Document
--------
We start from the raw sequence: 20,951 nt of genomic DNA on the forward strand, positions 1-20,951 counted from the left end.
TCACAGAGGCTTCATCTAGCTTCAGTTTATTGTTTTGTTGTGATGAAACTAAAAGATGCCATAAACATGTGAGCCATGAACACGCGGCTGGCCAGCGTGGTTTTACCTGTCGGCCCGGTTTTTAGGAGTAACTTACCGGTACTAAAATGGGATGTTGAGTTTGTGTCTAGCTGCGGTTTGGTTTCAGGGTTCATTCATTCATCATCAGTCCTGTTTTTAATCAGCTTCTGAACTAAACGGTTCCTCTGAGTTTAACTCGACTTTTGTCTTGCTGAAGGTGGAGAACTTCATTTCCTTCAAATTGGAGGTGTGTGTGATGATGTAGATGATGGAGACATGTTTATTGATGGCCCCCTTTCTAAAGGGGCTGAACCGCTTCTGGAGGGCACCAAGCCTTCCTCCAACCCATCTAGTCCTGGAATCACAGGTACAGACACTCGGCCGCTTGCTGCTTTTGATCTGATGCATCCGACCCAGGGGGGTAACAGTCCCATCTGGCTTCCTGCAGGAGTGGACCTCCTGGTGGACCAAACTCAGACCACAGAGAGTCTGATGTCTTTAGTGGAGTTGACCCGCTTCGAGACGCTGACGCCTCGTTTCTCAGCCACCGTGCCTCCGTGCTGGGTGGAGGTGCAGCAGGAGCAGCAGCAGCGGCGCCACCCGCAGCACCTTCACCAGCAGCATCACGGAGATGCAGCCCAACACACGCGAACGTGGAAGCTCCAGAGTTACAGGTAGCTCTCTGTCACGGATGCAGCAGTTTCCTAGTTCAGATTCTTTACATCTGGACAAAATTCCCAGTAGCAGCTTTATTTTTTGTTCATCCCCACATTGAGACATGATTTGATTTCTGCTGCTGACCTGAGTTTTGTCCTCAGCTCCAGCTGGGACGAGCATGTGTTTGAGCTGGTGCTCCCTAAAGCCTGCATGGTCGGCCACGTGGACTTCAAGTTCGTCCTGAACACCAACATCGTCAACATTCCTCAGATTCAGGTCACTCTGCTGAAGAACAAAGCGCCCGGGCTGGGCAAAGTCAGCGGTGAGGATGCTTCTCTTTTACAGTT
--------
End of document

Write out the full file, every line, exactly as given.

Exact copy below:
We start from the raw sequence: 20,951 nt of genomic DNA on the forward strand, positions 1-20,951 counted from the left end.
TCACAGAGGCTTCATCTAGCTTCAGTTTATTGTTTTGTTGTGATGAAACTAAAAGATGCCATAAACATGTGAGCCATGAACACGCGGCTGGCCAGCGTGGTTTTACCTGTCGGCCCGGTTTTTAGGAGTAACTTACCGGTACTAAAATGGGATGTTGAGTTTGTGTCTAGCTGCGGTTTGGTTTCAGGGTTCATTCATTCATCATCAGTCCTGTTTTTAATCAGCTTCTGAACTAAACGGTTCCTCTGAGTTTAACTCGACTTTTGTCTTGCTGAAGGTGGAGAACTTCATTTCCTTCAAATTGGAGGTGTGTGTGATGATGTAGATGATGGAGACATGTTTATTGATGGCCCCCTTTCTAAAGGGGCTGAACCGCTTCTGGAGGGCACCAAGCCTTCCTCCAACCCATCTAGTCCTGGAATCACAGGTACAGACACTCGGCCGCTTGCTGCTTTTGATCTGATGCATCCGACCCAGGGGGGTAACAGTCCCATCTGGCTTCCTGCAGGAGTGGACCTCCTGGTGGACCAAACTCAGACCACAGAGAGTCTGATGTCTTTAGTGGAGTTGACCCGCTTCGAGACGCTGACGCCTCGTTTCTCAGCCACCGTGCCTCCGTGCTGGGTGGAGGTGCAGCAGGAGCAGCAGCAGCGGCGCCACCCGCAGCACCTTCACCAGCAGCATCACGGAGATGCAGCCCAACACACGCGAACGTGGAAGCTCCAGAGTTACAGGTAGCTCTCTGTCACGGATGCAGCAGTTTCCTAGTTCAGATTCTTTACATCTGGACAAAATTCCCAGTAGCAGCTTTATTTTTTGTTCATCCCCACATTGAGACATGATTTGATTTCTGCTGCTGACCTGAGTTTTGTCCTCAGCTCCAGCTGGGACGAGCATGTGTTTGAGCTGGTGCTCCCTAAAGCCTGCATGGTCGGCCACGTGGACTTCAAGTTCGTCCTGAACACCAACATCGTCAACATTCCTCAGATTCAGGTCACTCTGCTGAAGAACAAAGCGCCCGGGCTGGGCAAAGTCAGCGGTGAGGATGCTTCTCTTTTACAGTT